Philip Caputo’s CROSSERS (and a bit about Westerns)

I have been trying to think what category this book fits into. There are thriller elements to the book and it also examines post-9/11 America. But I think the best way to classify it is as a “New Western”. The central character is Gil Castle who has lost his wife in the terrorist attacks on New York. He is completely overcome by his grief and mourning and retreats from his life as a successful Wall Street financial advisor to his estranged family’s cattle ranch in Arizona on the Mexican border.

Caputo weaves together with this the story of Gil’s grandfather, Ben Erskine- a real “old west” character.  As we get snippets of Ben’s life we start to see a correlation between the Old West of cowboys and frontier law enforcement and that of the New West of border patrols and smuggling (drugs and people). “Crossing” is a strong theme throughout the book and not just Mexicans crossing the border. There are double-crossers in both law enforcement and within the drug cartels. Gil’s journey is not only cross-country but also from urban to rural and the violence he encounters in New York and Arizona is different but inherent in both.  In juxtaposing Gil’s story with that of his grandfather the story crosses generations and examines the sins of one generation and the violence and hatred it sews in the next. At times there are elements of NO COUNTRY FOR OLD MEN and THE POWER OF THE DOG (both of which are better books) but overall CROSSERS is a great read.

 

The book did get me thinking about the Western as genre though. It is certainly a genre that has waned in recent years but when there are books written or other forms of western stories told they still have a powerful resonance. Hollywood played a big part in the decline of the genre as it pumped out movie after movie and turned westerns into a cliché and the meaning and importance of the genre was lost.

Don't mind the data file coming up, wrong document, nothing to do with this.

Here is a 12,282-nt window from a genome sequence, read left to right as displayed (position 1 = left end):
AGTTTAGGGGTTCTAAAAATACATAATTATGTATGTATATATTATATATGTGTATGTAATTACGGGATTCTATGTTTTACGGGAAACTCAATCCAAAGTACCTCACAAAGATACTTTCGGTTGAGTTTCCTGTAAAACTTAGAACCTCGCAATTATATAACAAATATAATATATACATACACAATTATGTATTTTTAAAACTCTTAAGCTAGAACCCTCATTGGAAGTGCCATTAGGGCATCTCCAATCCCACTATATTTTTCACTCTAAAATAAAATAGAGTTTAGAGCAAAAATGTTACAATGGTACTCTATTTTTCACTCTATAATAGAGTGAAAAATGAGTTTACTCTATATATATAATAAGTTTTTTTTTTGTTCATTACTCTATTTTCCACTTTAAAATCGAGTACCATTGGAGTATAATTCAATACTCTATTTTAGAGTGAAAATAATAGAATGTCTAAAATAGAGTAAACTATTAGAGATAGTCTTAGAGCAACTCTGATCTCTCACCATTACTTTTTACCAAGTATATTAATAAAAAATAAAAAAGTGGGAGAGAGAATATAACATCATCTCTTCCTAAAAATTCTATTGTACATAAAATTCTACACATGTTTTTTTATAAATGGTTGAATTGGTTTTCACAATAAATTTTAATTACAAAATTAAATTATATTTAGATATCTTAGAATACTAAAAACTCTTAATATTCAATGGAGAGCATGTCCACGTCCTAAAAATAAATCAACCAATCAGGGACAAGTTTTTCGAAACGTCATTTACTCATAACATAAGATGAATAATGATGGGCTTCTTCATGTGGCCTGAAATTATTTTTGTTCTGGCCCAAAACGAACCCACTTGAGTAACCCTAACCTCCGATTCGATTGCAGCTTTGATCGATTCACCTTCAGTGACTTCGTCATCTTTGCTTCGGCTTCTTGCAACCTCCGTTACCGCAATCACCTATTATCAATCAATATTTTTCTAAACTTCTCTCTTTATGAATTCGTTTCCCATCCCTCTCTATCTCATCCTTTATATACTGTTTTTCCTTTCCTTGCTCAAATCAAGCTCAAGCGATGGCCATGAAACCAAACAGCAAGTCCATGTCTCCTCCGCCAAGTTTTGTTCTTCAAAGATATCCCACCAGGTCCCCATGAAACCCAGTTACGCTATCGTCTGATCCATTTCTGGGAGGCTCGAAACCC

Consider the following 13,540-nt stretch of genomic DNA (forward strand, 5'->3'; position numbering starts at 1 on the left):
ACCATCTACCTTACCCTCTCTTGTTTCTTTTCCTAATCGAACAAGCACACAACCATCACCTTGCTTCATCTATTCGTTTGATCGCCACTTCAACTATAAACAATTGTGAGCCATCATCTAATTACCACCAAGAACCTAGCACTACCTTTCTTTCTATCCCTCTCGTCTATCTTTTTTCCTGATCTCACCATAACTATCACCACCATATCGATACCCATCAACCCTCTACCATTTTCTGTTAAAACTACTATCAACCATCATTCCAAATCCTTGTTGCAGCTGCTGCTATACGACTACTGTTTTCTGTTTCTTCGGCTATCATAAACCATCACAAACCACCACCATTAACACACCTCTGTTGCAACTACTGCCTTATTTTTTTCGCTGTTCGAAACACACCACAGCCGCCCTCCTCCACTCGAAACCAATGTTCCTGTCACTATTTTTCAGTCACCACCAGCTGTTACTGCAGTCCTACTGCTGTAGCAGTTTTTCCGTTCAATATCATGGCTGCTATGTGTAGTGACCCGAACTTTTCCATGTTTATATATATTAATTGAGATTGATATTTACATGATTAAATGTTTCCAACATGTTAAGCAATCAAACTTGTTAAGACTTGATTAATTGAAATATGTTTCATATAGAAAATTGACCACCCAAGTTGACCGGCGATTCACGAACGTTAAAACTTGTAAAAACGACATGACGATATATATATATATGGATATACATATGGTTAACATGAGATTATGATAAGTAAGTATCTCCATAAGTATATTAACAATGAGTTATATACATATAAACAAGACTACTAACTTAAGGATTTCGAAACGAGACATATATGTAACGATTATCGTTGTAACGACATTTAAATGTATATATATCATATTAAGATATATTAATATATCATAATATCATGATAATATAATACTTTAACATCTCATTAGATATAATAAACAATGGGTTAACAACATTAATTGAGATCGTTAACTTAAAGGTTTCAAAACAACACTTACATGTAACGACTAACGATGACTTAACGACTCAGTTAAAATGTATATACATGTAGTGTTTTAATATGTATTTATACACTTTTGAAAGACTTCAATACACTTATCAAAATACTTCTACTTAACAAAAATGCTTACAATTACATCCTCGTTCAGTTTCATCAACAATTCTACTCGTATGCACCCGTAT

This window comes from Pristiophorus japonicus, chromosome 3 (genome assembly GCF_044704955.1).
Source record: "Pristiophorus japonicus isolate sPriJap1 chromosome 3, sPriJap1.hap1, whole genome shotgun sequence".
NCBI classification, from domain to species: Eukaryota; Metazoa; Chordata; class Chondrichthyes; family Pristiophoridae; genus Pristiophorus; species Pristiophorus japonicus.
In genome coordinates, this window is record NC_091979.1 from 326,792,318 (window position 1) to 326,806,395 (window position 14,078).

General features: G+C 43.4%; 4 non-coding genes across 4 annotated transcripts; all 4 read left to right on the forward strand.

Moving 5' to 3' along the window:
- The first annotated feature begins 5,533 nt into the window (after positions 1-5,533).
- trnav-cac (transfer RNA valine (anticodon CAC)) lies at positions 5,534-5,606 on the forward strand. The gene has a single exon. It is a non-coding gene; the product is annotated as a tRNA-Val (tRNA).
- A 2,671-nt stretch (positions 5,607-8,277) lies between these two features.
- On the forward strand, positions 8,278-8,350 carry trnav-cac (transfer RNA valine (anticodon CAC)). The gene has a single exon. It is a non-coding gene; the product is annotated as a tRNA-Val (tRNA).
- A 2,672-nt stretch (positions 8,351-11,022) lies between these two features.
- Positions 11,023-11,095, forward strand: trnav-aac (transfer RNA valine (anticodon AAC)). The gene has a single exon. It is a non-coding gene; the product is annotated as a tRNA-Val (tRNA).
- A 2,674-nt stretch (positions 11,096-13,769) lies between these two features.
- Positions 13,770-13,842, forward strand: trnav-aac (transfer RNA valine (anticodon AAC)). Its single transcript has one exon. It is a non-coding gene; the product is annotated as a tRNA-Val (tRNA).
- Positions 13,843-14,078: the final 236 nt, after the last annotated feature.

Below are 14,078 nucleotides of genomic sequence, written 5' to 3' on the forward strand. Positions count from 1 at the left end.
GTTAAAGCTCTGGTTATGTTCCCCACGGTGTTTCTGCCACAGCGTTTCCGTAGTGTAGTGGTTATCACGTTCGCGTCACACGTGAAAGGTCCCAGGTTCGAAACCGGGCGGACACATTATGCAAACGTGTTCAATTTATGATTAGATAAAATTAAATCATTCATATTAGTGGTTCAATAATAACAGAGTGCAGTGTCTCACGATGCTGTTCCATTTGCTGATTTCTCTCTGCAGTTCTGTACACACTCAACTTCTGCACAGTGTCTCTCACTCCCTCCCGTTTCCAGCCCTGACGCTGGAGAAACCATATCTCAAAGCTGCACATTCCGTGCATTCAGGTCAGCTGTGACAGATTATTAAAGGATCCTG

I think the tide began to turn the other way with David Milch’s HBO series DEADWOOD. A TV Series equal with to THE SOPRANOS in many ways. This was a new interpretation of the western, warts and all, and really got to the heart of why the western genre has resonated with people for so long. The town of Deadwood was literally a lawless town for a period as it was officially outside of the United States after the Battle of Little Big Horn. The television series’ initial premise was to examine how law and order existed in a place where it did not technically have any legitimacy. The show also explored many more themes of a frontier town during the gold rush and the language of the show is what I like to refer to as “American Shakespeare”. DEADWOOD made me ‘get’ what a western means.

 

But me reading in the genre remains very thin. I loved Scott Phillips’ COTTONWOOD and really wish he would write another novel. And just because it is a new Coen Brothers film I have put TRUE GRIT into my ‘to read’ pile. But I would love to know what else is a must read in the western genre. My dad would say I have read Larry McMurtry’s LONESOME DOVE but if anyone has any other suggestions I am all ears. 

 

 

 

 

 

4 thoughts on “Philip Caputo’s CROSSERS (and a bit about Westerns)

  1. Hi Jon — there are three books I’ve read that leap off the top of my head as having a western feel and theme to them, particularly justice, self-determination, deliverance etc. The all remind me of Deadwood and Cormac McCarthy for a variety of reasons. And they would never get the Western marketing treatment! All are about “mountain folk”. Julius Winsome (also isolation, revenge), the STUNNING Winter’s Bone (clan, an odyssey/journey for the central character, and I can’t wait to see the film adaptation) — both of these are set in modern era — plus The Outlander which has an historical setting.

    …and then there is the whole Space Western genre!!

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